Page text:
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France 2009
Directed by
Jacques Perrin / Jacques Cluzaud
90 minutes
Rated G

Reviewed by
Sharon Hurst
3.5 stars


Synopsis: Three quarters of the earth’s surface is covered by ocean. We meet some of its inhabitants and celebrate this extraordinary underwater world.

Oceans is apparently one of the most successful docos of all time, and yet to call it a documentary doesn’t quite do justice to the feeling that the film is more like an underwater ballet or opera. In this respect it is reminiscent of Luc Besson’s Atlantis (1991).

The film has taken four years to come to fruition, and makes use of ground breaking technology to introduce us to nearly a hundred of the amazing inhabitants of the sea: fish, walrus, dugongs, crabs, stingrays, sharks, eels, penguins, jellyfish, sea lions, turtles . . . .the cast-list goes on and on. (The one thing missing is those eerie denizens of the dark depths, but perhaps they will be the subject of a follow up film.)

The same directors made Travelling Birds (2001) in which they used a miniature robot plane to give us a sense of being part of the flock. Similarly in this film special cameras have been employed to give us the experience of being there in the ocean, swimming along with the schools of fish, plodding along the seabed with crabs, or cavorting with breaching humpbacks and playful dolphins. Everywhere bubbles swirl, and creatures leap, play, hunt and feed among the waves. Shots of every angle are employed, aerial, below sea, mid-sea, in the waves, tracking shots that keep pace with speeding schools – it is all so immediate and wonderful. Seldom have I seen such magnificent shots of whales breaching, or dolphins leaping, and at times we almost feel the “personality” of many of the creatures, such as when playful otters float around on their backs attacking oyster shells with a rock.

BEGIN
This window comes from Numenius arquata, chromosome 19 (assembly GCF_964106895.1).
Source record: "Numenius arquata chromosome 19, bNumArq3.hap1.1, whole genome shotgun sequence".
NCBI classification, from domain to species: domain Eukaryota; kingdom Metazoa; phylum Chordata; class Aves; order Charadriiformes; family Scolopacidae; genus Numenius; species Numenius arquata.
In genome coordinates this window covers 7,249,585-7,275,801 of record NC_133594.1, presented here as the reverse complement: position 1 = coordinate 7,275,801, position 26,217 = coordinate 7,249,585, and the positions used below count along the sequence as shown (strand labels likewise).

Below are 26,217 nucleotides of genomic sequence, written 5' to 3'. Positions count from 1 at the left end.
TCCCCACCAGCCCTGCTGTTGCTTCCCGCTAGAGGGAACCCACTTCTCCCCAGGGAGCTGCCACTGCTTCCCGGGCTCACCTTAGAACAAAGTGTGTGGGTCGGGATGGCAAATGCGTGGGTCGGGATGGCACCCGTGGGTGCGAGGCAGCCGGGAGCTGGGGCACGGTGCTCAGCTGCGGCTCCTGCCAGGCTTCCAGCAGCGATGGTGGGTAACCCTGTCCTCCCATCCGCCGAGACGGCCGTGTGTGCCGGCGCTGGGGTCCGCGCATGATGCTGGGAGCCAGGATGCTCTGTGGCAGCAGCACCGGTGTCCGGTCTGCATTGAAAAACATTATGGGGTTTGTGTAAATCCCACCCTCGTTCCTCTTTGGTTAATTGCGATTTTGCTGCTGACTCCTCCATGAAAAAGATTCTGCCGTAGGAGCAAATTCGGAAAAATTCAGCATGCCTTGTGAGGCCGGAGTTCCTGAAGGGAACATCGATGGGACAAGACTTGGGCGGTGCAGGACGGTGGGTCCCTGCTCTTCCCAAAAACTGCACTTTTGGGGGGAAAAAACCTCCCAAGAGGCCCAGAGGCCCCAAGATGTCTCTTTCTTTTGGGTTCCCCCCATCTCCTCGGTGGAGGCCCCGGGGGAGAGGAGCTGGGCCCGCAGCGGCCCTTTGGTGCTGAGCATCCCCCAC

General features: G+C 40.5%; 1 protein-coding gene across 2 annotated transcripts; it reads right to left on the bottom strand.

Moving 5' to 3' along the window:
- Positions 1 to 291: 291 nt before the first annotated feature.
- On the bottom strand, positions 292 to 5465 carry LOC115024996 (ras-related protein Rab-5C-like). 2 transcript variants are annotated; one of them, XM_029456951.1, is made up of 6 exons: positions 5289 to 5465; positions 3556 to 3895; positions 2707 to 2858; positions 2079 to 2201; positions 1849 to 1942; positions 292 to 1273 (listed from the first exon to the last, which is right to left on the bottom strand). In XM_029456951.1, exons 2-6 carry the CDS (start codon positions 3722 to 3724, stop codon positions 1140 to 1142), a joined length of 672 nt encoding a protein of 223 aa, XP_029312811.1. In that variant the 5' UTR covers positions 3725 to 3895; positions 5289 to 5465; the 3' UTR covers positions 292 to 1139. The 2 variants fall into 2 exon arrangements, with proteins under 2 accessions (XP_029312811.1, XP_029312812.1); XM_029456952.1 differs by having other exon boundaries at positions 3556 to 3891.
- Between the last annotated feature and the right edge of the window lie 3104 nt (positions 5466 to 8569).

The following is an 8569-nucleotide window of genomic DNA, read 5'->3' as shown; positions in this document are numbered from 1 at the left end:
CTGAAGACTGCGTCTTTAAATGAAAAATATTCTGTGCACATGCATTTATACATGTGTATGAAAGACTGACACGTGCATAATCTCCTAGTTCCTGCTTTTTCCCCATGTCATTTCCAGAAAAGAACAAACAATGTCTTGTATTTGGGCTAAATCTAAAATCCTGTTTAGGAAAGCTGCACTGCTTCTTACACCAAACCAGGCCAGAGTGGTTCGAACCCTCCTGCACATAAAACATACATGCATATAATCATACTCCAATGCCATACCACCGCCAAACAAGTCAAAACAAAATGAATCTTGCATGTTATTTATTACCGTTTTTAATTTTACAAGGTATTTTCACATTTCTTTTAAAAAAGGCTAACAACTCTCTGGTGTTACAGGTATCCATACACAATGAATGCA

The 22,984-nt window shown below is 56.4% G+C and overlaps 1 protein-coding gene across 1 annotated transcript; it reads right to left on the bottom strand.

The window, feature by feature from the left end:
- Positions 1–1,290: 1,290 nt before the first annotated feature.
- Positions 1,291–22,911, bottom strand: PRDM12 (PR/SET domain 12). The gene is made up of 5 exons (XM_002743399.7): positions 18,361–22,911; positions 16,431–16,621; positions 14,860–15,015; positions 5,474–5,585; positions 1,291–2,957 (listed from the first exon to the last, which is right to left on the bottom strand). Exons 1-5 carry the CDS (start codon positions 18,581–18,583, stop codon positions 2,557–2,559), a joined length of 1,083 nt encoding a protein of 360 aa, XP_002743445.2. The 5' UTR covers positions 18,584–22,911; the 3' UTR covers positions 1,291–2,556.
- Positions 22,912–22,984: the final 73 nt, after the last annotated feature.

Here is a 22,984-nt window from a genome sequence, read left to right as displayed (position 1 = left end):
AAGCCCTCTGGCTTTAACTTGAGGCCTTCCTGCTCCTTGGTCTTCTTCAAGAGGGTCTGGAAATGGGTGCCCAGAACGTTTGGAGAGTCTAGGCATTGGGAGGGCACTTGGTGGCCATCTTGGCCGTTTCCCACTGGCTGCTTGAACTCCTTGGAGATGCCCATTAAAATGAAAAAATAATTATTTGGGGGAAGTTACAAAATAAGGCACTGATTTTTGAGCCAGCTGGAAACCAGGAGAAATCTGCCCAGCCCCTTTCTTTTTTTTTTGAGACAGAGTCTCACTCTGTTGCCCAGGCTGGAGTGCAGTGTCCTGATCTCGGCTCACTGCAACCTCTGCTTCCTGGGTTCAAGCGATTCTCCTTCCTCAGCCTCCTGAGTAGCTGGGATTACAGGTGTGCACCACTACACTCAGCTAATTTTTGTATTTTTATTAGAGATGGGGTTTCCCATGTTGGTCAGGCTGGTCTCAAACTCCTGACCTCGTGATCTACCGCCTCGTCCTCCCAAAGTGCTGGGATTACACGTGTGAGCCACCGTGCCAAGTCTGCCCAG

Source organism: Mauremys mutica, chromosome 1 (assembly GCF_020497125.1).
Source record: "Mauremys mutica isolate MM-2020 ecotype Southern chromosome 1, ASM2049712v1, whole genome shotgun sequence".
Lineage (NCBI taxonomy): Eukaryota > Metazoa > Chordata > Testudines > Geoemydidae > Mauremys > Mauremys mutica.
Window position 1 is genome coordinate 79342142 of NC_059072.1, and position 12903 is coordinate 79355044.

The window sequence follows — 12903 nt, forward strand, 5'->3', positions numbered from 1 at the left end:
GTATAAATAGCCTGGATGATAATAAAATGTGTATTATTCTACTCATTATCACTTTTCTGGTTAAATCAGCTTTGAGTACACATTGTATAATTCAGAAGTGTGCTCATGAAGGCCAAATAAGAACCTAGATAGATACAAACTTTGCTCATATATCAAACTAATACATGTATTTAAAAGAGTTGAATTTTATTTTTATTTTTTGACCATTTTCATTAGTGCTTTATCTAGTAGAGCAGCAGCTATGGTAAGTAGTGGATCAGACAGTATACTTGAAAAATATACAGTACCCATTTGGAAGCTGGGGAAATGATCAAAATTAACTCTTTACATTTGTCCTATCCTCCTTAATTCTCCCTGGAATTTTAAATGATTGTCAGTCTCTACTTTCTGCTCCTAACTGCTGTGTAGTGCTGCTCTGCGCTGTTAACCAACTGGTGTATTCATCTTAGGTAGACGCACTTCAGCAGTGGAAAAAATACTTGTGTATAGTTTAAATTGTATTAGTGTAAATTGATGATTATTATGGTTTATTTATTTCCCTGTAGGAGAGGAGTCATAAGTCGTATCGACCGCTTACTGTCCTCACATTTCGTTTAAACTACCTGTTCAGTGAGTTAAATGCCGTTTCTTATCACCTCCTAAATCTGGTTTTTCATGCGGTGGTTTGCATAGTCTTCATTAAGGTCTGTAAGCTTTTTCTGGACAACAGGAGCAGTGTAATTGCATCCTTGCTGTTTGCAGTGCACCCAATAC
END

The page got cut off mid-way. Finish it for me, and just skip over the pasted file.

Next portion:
Along with the experiential approach, there is an important message regarding ecology and the critical role oceans have to play in maintaining species diversity and as the life-blood of Planet Earth. In one rather shocking segment we see the dire effects of plastic waste as it moves in huge drifts around the globe, entrapping animals and polluting the oceans. In other parts we see the role that over-fishing has played in the threatened extinction of many species.

You don’t have to be an animal lover to simply revel in this gorgeous looking film, which perhaps overreaches by calling itself “Oceans”  – this vast blue place holds far too much to pack into a mere 1.5 hours!! Also the sometimes annoying narration by Pierce Brosnan comes across as superfluous and at times condescending. But seldom will you get a chance to see more wonderful cinematography and to be really feel a part of this fascinating marine world.




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